BILLERICA -- Selectmen rejected placing the controversial proposed sign bylaw on the Town Meeting warrant last week, meaning Town Meeting representatives will not have a chance to vote on it next month.
With large, hand-painted signs becoming part of town elections in the last two years, and some residents getting fed up with the trend, the town had proposed a bylaw that would have enacted a 6-square-foot sign maximum, as well as add a minimum 10-foot-sign buffer zone from the road to ensure drivers' safety.
However, at a special meeting Thursday, selectmen voted against placing the controversial sign bylaw on the warrant.
"I think our history suggests to us that if something fails, then people are less inclined to take another bite of the apple, and we need to be cognizant of that," said Selectman John Piscatelli. "We need to think the article will pass and then take it to Town Meeting.
"We need input from a broader group of people and feel really good about it first," he added.
Selectmen Andrew Deslaurier was the lone vote of support to bring it to Town Meeting, while Piscatelli, Selectmen Chairman Mike Rosa and Selectman George Simolaris opposed placing it on the warrant.
Selectman Dan Burns was communicating remotely from his business trip out of the country, but he had to board a flight before they voted. He was expected to vote against it.
"There are sections of the bylaw that are fine, but we need to have more debate and discussion before we approve it," Burns said remotely.
The political-sign bylaw, proposed by Building Commissioner Mark LaLumiere, would have enacted a 6-square-foot sign maximum, as well as restricted property owners to four signs per lot.
In addition, the bylaw would have added a minimum 10-foot-sign buffer zone from the road, and it would have placed a time restriction for how long signs can be up before and after an election.
Simolaris and former selectman candidate Rome Capobianco painted large signs for the April election, and some residents complained to the town, calling the signs "eyesores hurting the town's reputation."
However, unless a sign was on public property or caused a public-safety hazard, the town would not enforce the current 1-square-foot-size restriction bylaw. That's because all political campaign signs in Billerica violated the size restriction.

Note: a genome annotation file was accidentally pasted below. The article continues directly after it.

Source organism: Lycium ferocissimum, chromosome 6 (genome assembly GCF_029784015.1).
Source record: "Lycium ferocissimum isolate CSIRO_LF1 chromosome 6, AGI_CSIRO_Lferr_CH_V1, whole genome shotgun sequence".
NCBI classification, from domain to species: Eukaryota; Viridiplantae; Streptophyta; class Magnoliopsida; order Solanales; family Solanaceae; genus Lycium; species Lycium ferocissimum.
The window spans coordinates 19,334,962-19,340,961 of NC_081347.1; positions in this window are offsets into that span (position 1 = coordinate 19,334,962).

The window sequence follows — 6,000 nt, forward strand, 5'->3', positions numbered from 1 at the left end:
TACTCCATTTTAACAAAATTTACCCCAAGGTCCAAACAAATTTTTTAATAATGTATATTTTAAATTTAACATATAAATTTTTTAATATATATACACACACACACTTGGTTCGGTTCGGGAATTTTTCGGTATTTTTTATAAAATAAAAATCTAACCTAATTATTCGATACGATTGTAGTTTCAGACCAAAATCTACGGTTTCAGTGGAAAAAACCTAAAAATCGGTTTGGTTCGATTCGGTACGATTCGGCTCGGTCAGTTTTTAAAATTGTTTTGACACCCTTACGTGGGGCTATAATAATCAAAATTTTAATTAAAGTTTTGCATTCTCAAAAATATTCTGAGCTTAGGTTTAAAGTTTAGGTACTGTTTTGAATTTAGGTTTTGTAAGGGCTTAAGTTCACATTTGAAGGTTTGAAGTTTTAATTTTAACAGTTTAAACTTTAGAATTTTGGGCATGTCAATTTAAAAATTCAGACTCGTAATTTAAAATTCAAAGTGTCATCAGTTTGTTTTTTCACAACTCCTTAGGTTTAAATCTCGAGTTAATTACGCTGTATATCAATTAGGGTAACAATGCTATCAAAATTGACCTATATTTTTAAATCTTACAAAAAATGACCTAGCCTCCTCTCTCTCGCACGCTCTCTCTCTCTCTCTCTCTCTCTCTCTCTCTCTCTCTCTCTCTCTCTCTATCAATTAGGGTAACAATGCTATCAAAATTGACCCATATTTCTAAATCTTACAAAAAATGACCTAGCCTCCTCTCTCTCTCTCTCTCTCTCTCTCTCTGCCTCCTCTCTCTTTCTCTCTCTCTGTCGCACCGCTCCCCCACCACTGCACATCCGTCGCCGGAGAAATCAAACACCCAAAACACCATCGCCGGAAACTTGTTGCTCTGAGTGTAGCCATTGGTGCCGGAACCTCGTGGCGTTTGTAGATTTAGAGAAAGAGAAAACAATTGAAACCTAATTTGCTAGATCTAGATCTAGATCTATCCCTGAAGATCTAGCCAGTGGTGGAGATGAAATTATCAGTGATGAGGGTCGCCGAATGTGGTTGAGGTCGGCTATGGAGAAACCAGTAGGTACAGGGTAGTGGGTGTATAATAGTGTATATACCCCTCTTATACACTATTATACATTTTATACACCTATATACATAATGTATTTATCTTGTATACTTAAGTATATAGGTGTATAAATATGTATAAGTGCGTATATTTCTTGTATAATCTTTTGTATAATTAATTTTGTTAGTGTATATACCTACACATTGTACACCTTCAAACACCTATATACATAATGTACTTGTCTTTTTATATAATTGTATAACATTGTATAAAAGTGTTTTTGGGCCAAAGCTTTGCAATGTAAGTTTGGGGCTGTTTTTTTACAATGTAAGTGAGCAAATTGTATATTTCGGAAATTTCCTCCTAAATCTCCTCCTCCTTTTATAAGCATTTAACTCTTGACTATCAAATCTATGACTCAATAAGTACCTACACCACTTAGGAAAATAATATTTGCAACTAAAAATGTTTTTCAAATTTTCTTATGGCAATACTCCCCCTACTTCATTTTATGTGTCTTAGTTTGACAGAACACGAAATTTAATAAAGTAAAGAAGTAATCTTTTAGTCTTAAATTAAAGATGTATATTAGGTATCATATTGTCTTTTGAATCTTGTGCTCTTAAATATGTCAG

"There's a concern that this is an attempt to stifle people's First Amendment rights, and this is absolutely the opposite," Town Manager John Curran told selectmen before they voted on Thursday.
"We made the decision to not enforce the bylaw at all, but it's opened the floodgates to anything goes in town," he added. "Therefore, we have to do something. This is not a knee-jerk reaction. This allows residents to express themselves under the First Amendment. It's well-thought out, and it doesn't need to be delayed another year."
LaLumiere also gave his pitch for the bylaw before selectmen voted, saying there were no politics involved in drafting the bylaw. Cities and towns frequently have regulations dealing with the size of political signs, how many signs can be on a property, and how long signs can be up during election season, he said.
LaLumiere pointed to Chelmsford, Bedford and Lexington as a few area towns with sign-bylaw language that mirrors the proposed Billerica bylaw.
"It's not something out of the ordinary to draft a zoning bylaw," LaLumiere said. "It's not being more restrictive than what we currently have."
But the majority of selectmen were not on board with the proposed bylaw. Piscatelli said the intent of the bylaw is great, but changes need to be made before it heads to a future Town Meeting.
He opposed the 6-square-foot sign maximum because election signs are usually only displayed for 30 days, and the 10-foot sign buffer zone from the road could be changed to "can't block sight-lines," he added.
Simolaris also said the 10-foot setback is not the way to go. It should be a case-by-case basis because some residents have fences and bushes close to the road, he said.
"Safety is paramount of course, and if it's obstructing traffic, then it needs to go," Simolaris said. "But this is a touchy situation, and it's our constitutional right to free speech. I am against this bylaw the way it stands now."
Deslaurier, the only selectman to approve placing it on the Town Meeting warrant, said he wanted to give Town Meeting the opportunity to vote on it.
"I'm not saying I'll support it or not on the Town Meeting floor, but I support giving Town Meeting the opportunity to debate it," Deslaurier said. "That's what we're being asked to do here."
But the three other selectmen agreed the bylaw should be ironed out before it heads to a final vote.
"I think we need to address some of the issues by putting it off until the fall," according to Rosa, who also said the four-sign limit per lot is too restrictive.
"We can make a subcommittee to work with you (LaLumiere) on this, and brainstorm with any other groups in town. Putting this off will help fix the deficiencies we brought up tonight."
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